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Four Conclusions on OERs

1. Access and Pedagogy

Let's take it as a starting point that there are two objectives at play here:

- first, the objective of providing access for all, which as I stated, was demonstrably the goal of the vast majority, if not all, people working in OER.

- second, the objective of what David Wiley calls "OER-enabled pedagogy", which is the "more" he wants when he says, "Stephen answers that his goal is access for all, and takes me to task for wanting more."

So there are two (related) questions:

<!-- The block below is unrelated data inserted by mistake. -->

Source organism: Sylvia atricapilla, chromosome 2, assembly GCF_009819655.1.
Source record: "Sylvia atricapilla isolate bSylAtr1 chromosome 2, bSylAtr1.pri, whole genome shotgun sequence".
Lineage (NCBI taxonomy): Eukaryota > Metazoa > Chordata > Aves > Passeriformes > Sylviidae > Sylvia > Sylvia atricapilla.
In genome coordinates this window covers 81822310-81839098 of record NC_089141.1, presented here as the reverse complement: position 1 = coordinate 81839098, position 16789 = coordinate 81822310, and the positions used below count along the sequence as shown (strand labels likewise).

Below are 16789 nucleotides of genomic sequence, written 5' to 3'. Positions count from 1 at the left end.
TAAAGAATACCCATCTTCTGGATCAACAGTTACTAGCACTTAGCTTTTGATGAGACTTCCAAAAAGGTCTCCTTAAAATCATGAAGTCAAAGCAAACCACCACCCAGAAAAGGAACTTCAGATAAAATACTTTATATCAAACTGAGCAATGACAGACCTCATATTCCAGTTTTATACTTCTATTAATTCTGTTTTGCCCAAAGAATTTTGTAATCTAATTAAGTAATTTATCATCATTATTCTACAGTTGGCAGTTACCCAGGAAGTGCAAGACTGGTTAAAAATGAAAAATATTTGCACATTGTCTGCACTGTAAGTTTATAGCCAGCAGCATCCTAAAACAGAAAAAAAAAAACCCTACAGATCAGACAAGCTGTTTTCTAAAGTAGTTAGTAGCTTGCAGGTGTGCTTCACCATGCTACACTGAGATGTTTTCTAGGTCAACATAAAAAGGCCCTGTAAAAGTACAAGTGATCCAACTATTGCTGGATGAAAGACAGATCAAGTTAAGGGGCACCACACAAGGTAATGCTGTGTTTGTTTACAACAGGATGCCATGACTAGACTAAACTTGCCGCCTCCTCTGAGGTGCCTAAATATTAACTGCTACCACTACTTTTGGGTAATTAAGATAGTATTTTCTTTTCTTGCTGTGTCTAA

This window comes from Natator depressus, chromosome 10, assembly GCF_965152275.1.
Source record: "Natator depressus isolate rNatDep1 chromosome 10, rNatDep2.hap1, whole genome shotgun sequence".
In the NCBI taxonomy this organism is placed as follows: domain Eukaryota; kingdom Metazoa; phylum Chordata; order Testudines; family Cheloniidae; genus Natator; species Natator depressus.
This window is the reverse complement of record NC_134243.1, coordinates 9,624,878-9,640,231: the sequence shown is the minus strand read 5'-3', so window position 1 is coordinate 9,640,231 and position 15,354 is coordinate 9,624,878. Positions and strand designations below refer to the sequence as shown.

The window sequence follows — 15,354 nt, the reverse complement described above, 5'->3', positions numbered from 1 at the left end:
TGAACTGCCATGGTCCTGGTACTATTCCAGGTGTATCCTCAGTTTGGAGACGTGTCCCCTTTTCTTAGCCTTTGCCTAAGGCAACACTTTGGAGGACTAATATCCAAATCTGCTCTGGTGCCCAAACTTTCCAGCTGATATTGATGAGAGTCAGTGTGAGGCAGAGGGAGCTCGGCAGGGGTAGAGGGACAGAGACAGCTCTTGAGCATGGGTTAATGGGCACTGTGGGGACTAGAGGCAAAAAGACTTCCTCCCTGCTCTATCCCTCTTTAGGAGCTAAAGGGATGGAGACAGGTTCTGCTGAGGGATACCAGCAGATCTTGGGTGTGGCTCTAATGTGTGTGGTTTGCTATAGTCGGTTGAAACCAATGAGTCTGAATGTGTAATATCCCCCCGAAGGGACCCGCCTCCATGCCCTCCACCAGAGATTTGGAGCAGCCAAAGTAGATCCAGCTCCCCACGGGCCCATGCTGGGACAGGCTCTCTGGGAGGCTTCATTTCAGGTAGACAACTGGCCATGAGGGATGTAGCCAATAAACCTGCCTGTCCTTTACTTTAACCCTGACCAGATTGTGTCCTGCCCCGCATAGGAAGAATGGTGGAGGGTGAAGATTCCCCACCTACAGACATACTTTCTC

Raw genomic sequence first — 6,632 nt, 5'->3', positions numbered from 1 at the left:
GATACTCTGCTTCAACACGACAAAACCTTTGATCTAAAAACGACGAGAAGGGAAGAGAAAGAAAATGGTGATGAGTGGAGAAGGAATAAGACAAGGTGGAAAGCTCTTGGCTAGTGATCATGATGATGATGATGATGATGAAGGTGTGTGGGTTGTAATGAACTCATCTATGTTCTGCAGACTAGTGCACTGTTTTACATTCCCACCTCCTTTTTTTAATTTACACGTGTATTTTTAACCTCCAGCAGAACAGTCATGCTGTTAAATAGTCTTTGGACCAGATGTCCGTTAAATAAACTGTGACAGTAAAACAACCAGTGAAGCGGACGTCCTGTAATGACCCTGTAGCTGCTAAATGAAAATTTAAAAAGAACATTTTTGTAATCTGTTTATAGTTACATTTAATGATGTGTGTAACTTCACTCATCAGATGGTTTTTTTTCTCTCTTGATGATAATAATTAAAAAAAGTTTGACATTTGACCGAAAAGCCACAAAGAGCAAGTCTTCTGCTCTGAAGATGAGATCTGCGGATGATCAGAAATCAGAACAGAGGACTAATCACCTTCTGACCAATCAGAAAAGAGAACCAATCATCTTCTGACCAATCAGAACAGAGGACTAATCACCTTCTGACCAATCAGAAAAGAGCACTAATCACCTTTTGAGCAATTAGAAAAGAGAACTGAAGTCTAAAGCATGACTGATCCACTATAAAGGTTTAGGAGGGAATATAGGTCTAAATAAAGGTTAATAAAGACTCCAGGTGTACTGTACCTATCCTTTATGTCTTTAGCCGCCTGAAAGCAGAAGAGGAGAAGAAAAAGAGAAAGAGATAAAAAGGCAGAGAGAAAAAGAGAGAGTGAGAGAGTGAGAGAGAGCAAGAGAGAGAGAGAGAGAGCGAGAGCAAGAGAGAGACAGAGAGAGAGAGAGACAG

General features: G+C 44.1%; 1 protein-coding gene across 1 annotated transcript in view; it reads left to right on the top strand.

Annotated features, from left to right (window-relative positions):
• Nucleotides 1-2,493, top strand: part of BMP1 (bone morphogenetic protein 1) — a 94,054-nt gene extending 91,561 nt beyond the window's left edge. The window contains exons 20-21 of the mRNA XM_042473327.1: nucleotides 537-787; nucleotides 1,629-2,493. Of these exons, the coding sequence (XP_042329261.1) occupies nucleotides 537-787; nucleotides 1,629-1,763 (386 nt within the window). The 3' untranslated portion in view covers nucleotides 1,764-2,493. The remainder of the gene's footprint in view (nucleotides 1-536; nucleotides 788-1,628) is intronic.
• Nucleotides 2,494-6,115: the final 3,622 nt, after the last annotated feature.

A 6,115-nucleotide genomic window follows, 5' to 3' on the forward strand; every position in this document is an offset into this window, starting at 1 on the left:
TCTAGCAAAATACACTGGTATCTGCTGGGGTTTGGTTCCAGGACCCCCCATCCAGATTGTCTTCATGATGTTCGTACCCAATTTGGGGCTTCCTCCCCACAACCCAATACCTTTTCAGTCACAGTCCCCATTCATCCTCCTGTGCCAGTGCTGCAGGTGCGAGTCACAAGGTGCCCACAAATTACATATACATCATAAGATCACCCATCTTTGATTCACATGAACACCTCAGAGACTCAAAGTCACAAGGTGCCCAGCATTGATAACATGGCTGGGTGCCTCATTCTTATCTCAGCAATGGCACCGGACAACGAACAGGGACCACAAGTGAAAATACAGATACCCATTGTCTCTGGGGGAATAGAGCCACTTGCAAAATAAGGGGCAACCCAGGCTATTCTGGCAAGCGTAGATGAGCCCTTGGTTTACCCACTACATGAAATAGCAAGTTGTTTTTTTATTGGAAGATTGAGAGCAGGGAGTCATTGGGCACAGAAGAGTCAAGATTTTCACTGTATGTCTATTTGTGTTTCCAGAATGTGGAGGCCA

- first, should the OER movement emphasize the second objective as much as (or more than, or instead of) the first?

- second, does the OER movement as a whole actually embrace what Wiley calls "OER-enabled pedagogy"?

Wiley pretty clearly answers "yes" to the first. Less clear is whether he thinks we should emphasize the second as much, more than, or instead of the first. But whatever.

But what of the second question? Is there a unity of opin…

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